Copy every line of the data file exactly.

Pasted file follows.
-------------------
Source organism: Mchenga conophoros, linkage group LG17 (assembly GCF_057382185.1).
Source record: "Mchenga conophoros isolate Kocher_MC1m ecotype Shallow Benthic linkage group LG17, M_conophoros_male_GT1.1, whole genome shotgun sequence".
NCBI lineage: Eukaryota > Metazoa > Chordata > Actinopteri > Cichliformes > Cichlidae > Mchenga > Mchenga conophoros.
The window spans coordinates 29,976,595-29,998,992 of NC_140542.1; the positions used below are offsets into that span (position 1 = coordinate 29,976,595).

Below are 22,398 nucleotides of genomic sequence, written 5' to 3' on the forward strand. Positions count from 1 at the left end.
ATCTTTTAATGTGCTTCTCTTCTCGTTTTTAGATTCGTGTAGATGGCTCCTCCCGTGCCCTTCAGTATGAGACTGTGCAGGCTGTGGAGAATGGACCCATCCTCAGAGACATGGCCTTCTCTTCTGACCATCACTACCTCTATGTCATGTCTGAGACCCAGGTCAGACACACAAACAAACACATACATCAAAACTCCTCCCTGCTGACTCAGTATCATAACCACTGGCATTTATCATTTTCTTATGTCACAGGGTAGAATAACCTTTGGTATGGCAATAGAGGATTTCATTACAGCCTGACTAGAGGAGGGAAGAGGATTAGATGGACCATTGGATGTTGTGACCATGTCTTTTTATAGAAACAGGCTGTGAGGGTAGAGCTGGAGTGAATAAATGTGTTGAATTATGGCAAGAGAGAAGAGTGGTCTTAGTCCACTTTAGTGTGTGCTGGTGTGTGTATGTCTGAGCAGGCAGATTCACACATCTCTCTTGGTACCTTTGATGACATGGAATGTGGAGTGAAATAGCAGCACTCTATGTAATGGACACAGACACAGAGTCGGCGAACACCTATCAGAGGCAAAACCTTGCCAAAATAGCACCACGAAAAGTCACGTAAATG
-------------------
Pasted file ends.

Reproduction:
Source organism: Mchenga conophoros, linkage group LG17 (assembly GCF_057382185.1).
Source record: "Mchenga conophoros isolate Kocher_MC1m ecotype Shallow Benthic linkage group LG17, M_conophoros_male_GT1.1, whole genome shotgun sequence".
NCBI lineage: Eukaryota > Metazoa > Chordata > Actinopteri > Cichliformes > Cichlidae > Mchenga > Mchenga conophoros.
The window spans coordinates 29,976,595-29,998,992 of NC_140542.1; the positions used below are offsets into that span (position 1 = coordinate 29,976,595).

Below are 22,398 nucleotides of genomic sequence, written 5' to 3' on the forward strand. Positions count from 1 at the left end.
ATCTTTTAATGTGCTTCTCTTCTCGTTTTTAGATTCGTGTAGATGGCTCCTCCCGTGCCCTTCAGTATGAGACTGTGCAGGCTGTGGAGAATGGACCCATCCTCAGAGACATGGCCTTCTCTTCTGACCATCACTACCTCTATGTCATGTCTGAGACCCAGGTCAGACACACAAACAAACACATACATCAAAACTCCTCCCTGCTGACTCAGTATCATAACCACTGGCATTTATCATTTTCTTATGTCACAGGGTAGAATAACCTTTGGTATGGCAATAGAGGATTTCATTACAGCCTGACTAGAGGAGGGAAGAGGATTAGATGGACCATTGGATGTTGTGACCATGTCTTTTTATAGAAACAGGCTGTGAGGGTAGAGCTGGAGTGAATAAATGTGTTGAATTATGGCAAGAGAGAAGAGTGGTCTTAGTCCACTTTAGTGTGTGCTGGTGTGTGTATGTCTGAGCAGGCAGATTCACACATCTCTCTTGGTACCTTTGATGACATGGAATGTGGAGTGAAATAGCAGCACTCTATGTAATGGACACAGACACAGAGTCGGCGAACACCTATCAGAGGCAAAACCTTGCCAAAATAGCACCACGAAAAGTCACGTAAATG